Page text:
GIRARD DAM State could step in after deadline
The city and Department of Natural Resources say safety is the main concern.
GIRARD -- An official for the Ohio Department of Natural Resources says the state would move before the November 2006 deadline to do something about the dam on Lower Girard Lake, if any steps in the city's agreement with the state aren't met by the appropriate time.
"I don't think we would wait that long," Mark Ogden, administrator for the division of water, said. "That dam is a danger to people."
Ogden explained the state will be watching closely to see that the city meets the interim deadlines to which it agreed. Among them is having a having a real plan in place by this summer, spelling out the steps it will follow to solve the problem.
The dam was built in 1918 and is showing its age. To comply with the state's order, the city's choices appear to be to fix it or to raze it. Girard doesn't have the money to do either, and city council has met one of the deadlines by voting in December to seek federal funds to repair the dam.
"We have told ODNR we want to repair it and have asked the U.S. for funds," said John Moliterno, at-large city council member. He said they have already sought help from U.S. Rep. Tim Ryan of Niles, D-17th, and Ohio Sens. George Voinovich and Michael DeWine.
"We actually made the request in early 2004," he said.
Moliterno said the city is filling out the paperwork once again to ask Ryan, Voinovich and DeWine to attach a dam appropriation to Congress' Omnibus Water Bill. Such a step lives up to the agreement with the state.
"They haven't missed any interim deadlines so far," said ODNR's Ogden.
However, if the rest of the schedule is not met, Ohio's attorney general can file a complaint to get things moving.
Mayor James Melfi thinks that even if federal money were available immediately, meeting the state's final deadline is impossible. Given the financial straits facing the city from every angle, "there's no way we're going to meet a deadline on any project," he said.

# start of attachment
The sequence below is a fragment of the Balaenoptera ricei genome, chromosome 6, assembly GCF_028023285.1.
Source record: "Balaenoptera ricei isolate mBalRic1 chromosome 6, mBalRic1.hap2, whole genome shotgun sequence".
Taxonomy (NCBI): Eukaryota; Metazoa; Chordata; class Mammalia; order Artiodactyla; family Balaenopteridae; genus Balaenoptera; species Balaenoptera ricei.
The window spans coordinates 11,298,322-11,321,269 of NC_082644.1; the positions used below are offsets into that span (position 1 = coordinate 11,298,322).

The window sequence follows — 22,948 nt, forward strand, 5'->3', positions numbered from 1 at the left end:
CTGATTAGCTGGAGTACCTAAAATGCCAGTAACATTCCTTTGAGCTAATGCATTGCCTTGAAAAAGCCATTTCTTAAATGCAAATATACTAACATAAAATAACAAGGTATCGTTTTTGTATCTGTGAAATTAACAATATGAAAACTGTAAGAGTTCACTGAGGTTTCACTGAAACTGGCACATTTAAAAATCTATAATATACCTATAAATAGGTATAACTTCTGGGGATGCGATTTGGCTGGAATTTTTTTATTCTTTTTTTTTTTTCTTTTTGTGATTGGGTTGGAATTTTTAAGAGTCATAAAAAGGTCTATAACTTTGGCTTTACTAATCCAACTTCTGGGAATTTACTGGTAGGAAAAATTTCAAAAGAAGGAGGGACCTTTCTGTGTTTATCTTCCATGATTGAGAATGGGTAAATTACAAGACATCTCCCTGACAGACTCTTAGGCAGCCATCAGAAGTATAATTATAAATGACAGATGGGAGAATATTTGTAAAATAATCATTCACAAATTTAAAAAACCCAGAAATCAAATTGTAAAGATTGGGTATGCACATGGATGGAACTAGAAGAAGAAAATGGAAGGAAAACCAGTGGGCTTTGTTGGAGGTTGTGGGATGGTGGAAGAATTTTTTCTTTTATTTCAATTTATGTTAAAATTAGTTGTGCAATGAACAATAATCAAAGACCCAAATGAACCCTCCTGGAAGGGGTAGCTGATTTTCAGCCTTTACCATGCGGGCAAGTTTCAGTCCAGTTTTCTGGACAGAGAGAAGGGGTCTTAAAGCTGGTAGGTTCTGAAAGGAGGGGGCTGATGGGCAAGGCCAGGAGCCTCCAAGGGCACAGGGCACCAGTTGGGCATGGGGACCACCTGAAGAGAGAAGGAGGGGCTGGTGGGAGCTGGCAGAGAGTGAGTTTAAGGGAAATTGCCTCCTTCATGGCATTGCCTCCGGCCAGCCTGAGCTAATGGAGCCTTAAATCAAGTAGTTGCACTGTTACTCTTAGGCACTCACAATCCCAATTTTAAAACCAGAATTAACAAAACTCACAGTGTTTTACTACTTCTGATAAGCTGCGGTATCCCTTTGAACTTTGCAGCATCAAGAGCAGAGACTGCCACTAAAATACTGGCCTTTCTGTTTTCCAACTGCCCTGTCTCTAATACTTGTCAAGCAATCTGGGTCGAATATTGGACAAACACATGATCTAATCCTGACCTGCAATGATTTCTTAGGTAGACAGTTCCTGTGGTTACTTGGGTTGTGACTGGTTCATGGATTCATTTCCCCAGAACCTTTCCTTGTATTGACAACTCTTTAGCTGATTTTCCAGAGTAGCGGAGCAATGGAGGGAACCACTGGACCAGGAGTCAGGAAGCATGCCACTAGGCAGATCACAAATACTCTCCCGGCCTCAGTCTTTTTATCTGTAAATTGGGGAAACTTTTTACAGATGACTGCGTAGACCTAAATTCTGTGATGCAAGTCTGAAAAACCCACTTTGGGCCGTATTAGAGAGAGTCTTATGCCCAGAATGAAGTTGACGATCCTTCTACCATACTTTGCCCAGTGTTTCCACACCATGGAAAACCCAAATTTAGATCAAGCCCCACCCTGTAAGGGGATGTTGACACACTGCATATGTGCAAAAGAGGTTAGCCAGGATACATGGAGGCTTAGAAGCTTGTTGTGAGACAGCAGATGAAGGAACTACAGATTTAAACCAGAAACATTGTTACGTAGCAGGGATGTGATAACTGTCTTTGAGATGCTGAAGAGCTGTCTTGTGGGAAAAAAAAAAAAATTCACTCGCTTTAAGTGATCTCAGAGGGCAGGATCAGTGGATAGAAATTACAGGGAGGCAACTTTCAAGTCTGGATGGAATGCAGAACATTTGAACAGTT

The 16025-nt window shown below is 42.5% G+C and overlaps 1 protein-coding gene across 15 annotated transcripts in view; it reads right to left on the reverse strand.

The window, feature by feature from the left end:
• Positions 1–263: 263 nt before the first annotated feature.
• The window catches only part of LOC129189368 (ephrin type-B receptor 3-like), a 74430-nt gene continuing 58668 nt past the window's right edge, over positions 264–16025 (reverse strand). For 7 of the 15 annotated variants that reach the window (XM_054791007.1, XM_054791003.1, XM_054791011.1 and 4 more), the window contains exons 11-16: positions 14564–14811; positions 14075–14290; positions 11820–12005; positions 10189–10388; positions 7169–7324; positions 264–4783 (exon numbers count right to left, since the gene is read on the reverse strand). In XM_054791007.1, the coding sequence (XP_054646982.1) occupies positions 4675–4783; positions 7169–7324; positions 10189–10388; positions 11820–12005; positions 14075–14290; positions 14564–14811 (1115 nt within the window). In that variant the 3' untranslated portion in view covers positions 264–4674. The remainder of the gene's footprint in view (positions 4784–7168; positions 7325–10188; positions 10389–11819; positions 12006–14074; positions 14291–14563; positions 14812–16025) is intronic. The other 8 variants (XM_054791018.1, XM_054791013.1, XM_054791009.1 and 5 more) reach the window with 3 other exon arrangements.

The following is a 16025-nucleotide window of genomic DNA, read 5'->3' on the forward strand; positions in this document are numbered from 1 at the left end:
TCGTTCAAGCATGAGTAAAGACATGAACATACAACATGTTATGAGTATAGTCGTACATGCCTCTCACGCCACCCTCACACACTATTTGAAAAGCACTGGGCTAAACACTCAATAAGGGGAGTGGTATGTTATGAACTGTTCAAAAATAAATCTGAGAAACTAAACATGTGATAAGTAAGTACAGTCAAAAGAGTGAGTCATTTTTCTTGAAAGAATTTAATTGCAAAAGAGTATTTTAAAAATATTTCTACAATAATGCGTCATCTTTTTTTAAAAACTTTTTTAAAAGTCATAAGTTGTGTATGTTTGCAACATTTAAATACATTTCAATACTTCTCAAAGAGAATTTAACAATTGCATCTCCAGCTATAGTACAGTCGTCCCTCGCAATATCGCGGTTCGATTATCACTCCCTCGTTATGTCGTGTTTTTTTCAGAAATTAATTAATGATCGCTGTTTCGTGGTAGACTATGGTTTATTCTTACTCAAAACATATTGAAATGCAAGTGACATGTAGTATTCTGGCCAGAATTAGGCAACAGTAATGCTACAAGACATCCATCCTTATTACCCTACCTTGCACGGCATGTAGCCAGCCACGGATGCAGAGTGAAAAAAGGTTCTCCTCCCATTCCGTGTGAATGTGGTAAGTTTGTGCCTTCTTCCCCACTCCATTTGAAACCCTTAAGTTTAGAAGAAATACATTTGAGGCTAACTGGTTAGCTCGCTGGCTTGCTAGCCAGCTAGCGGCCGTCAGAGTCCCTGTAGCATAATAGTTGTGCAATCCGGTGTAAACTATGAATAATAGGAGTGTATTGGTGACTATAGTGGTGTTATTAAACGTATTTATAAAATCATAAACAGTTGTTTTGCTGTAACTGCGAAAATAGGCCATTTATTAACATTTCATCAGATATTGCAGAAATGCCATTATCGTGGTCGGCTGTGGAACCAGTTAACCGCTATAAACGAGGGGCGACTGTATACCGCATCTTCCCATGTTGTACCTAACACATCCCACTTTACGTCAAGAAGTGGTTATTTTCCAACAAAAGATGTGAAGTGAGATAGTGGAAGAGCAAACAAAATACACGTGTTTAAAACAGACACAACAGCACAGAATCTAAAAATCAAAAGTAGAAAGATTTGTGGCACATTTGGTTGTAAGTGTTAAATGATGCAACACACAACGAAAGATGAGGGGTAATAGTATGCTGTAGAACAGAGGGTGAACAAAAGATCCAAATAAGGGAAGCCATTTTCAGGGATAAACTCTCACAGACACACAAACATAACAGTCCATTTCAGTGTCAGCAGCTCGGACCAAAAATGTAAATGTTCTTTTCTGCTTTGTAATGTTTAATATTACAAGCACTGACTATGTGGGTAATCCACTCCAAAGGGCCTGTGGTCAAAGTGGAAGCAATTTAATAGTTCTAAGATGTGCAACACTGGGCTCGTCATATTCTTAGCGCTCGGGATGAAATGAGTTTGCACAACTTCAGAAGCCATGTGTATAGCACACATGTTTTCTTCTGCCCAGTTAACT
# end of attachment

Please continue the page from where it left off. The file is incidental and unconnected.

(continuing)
And he shares the state's concern about safety.
"I don't want to frighten people. I'm not an expert, but experts have said it's unsafe," Melfi said.
The lakes were purchased in 1995 so that Girard could get out from under the thumb of the Mahoning Valley Sanitary District, and have its own water supply. However, Melfi said, it would take a $40 million filtration plant to make that possible.
Moliterno said he's heard a cost of $25 million. When it comes to discussing a filtration plant, he said, "numbers are all over the board."
The city -- in official fiscal emergency since August 2001 -- doesn't have the $40 million or $25 million for a filtration plant, nor does it have the estimated $3.5 million to lower the dam and shore it up and shrink the lake, the mayor said. It doesn't have the estimated $1.1 million it would take to breach the dam and get rid of the lake, he noted.
In the U.S. budget for fiscal year 2005, a DeWine spokesperson said, his office secured $500,000 for the city in the Energy and Water bill.
Moliterno said that the city appreciates the effort, "but it doesn't do us any good." The half-million dollars can be used only to repair the dam, not destroy it, Moliterno said. And the city has no idea how to come up with the other $3 million.
The two specific problems with the 87-year-old dam, according to the state are:
UIt doesn't have an adequate spillage facility to keep the lake from becoming full and ease the pressure of the water against the dam.
UThe concrete is not stable enough to hold back the water if the lake were to become full.
Ogden said Girard is not the only city in the state with problems like this, but it has one of the worst situations. The division regulates 1700 dams and prioritizes the ones that need attention based primarily on the danger to people downstream.
The danger to people downstream puts the Girard dam near the top of the state's priority list, too.
Girard has tried to prevent danger from what Ogden called "wrong set of circumstances" by draining the lake into the Mahoning River, but that doesn't really help, he noted.
"Even in a drained state, it fills back up quickly," Ogden said, adding that Girard really needs to keep lower levels in both of its lakes.
Draining the lower lake periodically creates a better situation, but it is still not safe, he said. "They need to take action."
Action, for now, rests in Washington, D.C. A Voinovich spokesman explained that there is not money in the president's budget for the Girard dam, but that could change over the next month or so.
Federal money appears to be the key to meeting the state's orders.
"If the federal government wants to rebuild the dam, fine, but we're struggling to get on our feet," Melfi said.
"I understand that's what they are hoping for," Ogden said, "but we just want it to be safe."